Applicability of cable theory to vascular conducted responses

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Conduction processes in the vasculature have traditionally been described using cable theory, i.e., locally induced signals decaying passively along the arteriolar wall. The decay is typically quantified using the steady-state length-constant, ¿, derived from cable theory. However, the applicability of cable theory to blood vessels depends on assumptions that are not necessarily fulfilled in small arteries and arterioles. We have employed a morphologically and electrophysiologically detailed mathematical model of a rat mesenteric arteriole to investigate if the assumptions hold and whether ¿ adequately describes simulated conduction profiles. We find that several important cable theory assumptions are violated when applied to small blood vessels. However, the phenomenological use of a length-constant from a single exponential function is a good measure of conduction length. Hence, ¿ should be interpreted as a descriptive measure and not in light of cable theory. Determination of ¿ using cable theory assumes steady-state conditions. In contrast, using the model it is possible to probe how conduction behaves before steady state is achieved. As ion channels have time-dependent activation and inactivation, the conduction profile changes considerably during this dynamic period with an initially longer spread of current. This may have implications in relation to explaining why different agonists have different conduction properties. Also, it illustrates the necessity of using and developing models that handle the nonlinearity of ion channels.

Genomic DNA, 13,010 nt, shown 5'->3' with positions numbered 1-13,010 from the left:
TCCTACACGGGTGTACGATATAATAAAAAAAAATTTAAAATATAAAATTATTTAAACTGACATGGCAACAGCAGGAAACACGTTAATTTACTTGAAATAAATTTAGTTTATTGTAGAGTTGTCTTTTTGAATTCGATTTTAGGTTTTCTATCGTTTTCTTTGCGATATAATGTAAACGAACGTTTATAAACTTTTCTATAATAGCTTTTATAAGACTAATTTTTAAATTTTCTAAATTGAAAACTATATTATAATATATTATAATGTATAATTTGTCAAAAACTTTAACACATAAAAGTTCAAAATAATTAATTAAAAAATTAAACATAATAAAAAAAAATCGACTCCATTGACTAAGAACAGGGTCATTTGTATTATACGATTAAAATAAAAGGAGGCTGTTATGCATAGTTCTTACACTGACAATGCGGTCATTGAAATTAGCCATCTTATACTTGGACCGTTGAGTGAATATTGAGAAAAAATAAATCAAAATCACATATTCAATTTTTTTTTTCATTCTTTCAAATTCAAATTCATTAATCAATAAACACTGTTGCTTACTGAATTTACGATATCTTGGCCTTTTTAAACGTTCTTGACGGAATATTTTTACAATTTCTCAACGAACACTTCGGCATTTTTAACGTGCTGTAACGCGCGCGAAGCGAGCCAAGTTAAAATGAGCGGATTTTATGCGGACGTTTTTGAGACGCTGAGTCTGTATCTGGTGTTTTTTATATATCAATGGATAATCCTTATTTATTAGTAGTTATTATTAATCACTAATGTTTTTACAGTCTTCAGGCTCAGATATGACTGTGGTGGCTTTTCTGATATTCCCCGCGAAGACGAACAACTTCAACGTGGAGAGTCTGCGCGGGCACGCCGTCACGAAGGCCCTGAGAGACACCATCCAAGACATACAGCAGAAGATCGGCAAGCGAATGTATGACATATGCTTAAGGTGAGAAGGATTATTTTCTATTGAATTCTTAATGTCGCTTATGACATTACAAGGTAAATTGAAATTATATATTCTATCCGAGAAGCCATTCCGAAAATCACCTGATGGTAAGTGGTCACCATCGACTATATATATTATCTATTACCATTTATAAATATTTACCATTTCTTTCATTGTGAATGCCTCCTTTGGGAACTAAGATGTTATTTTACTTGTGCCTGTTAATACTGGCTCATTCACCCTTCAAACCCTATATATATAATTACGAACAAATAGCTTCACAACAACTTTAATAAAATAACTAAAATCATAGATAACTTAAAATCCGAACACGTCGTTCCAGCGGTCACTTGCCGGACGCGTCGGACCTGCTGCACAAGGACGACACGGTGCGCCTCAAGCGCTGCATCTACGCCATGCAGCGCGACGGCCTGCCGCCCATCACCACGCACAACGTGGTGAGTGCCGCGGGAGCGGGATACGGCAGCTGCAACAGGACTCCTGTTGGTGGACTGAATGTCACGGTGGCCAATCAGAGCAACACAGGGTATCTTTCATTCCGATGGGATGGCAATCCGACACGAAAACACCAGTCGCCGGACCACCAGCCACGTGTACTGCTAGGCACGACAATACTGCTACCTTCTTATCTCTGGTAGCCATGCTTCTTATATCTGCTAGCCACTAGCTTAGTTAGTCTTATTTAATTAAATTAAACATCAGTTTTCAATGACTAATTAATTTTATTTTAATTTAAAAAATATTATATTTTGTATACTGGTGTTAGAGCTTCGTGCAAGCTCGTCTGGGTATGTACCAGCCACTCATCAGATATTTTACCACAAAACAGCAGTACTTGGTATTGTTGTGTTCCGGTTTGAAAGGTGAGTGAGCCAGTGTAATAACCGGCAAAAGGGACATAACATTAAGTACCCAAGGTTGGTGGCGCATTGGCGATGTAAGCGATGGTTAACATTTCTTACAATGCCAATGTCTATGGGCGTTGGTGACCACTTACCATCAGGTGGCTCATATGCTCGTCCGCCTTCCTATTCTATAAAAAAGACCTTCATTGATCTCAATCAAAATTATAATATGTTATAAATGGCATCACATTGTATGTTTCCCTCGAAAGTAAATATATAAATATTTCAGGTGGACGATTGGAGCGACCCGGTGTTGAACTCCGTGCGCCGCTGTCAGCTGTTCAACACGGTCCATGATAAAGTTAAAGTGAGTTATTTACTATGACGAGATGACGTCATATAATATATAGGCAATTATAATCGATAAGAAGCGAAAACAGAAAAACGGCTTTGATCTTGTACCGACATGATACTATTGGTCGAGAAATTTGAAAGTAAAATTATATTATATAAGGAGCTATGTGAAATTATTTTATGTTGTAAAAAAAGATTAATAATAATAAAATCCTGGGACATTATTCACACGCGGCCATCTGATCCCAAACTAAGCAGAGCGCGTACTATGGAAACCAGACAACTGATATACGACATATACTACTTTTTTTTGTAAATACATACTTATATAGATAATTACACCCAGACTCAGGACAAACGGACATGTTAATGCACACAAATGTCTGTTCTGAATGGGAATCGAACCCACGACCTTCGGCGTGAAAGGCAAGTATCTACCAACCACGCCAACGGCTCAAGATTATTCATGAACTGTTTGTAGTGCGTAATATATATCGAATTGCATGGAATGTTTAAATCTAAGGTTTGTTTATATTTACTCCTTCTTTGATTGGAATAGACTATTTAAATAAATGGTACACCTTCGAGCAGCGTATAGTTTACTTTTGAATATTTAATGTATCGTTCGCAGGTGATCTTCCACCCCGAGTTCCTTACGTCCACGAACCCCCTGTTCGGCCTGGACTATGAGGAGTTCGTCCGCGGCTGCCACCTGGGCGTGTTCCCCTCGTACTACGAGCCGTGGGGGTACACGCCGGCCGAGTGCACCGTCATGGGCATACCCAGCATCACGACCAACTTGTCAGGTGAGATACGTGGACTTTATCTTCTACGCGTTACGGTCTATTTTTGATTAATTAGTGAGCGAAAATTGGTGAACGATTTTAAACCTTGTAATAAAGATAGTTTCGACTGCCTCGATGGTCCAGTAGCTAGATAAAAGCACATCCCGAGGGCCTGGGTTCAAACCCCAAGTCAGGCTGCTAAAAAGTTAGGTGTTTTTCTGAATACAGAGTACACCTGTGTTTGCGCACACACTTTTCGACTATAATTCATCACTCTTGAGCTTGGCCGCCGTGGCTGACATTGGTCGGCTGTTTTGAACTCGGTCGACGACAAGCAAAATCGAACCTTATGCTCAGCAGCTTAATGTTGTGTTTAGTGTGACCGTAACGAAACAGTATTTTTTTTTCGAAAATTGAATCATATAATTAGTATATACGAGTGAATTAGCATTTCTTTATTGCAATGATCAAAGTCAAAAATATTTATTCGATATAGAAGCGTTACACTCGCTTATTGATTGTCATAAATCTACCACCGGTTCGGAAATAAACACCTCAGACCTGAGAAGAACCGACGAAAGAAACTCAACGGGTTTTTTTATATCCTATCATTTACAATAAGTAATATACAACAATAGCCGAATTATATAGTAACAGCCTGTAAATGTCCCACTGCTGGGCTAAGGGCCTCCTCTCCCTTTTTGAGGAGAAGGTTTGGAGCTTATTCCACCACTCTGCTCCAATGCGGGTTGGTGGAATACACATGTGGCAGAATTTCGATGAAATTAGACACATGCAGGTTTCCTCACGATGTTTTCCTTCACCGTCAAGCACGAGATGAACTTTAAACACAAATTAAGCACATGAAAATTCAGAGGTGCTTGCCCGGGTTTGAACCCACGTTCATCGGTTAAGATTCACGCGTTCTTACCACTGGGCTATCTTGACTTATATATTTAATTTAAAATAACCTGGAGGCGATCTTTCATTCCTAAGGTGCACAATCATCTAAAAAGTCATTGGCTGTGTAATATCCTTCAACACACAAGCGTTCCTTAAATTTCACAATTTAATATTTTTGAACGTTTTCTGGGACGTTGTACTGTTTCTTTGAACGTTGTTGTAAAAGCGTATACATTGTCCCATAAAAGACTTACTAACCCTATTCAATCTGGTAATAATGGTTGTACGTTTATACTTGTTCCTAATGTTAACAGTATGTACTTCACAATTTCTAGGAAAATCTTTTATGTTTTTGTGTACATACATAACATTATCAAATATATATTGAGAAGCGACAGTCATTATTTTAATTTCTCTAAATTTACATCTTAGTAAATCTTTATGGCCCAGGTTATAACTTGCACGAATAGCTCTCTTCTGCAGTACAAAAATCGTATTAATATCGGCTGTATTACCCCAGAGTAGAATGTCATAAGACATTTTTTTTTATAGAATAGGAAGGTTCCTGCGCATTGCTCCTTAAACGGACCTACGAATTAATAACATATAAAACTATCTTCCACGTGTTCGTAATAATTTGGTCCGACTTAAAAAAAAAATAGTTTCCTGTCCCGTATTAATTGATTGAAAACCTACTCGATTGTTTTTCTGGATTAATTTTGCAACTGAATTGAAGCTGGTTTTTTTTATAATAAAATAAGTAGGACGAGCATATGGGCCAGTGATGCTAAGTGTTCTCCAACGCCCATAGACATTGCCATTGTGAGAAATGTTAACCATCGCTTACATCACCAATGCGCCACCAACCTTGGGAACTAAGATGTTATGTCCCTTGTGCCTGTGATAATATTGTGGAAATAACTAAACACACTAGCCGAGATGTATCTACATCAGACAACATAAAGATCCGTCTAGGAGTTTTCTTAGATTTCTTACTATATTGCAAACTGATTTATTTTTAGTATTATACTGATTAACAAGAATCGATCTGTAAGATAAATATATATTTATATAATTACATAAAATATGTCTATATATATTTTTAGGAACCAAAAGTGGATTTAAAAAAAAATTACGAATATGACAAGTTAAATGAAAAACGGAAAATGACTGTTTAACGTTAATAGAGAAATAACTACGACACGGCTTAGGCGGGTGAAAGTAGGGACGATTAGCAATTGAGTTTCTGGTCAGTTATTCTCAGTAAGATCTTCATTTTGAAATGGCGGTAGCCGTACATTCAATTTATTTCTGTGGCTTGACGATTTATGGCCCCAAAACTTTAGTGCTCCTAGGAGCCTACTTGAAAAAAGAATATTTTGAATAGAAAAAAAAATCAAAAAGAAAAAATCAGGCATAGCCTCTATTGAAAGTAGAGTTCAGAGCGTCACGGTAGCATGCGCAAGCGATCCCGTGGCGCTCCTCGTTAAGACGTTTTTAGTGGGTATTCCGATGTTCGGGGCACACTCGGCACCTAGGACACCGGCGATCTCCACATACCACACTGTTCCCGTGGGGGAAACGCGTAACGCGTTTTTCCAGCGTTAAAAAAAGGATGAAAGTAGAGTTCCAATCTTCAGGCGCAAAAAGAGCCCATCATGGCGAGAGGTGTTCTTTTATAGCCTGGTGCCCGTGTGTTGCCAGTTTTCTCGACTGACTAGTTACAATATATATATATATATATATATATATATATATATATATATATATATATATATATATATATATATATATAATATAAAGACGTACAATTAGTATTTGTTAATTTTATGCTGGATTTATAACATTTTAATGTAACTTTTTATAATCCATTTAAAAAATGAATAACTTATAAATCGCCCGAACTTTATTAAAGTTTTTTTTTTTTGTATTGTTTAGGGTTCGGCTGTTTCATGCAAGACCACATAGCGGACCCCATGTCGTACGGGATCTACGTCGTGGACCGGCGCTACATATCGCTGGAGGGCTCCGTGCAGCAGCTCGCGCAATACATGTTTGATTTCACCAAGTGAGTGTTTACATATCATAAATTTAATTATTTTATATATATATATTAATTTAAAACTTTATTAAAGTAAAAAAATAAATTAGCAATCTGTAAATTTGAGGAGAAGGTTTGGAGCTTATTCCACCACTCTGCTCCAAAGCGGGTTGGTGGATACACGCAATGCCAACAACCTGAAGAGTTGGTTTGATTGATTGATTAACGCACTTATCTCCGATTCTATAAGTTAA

Original languageEnglish
JournalBiophysical Journal
Issue number6
Pages (from-to)1352-1362
Number of pages11
Publication statusPublished - 2012

ID: 38105606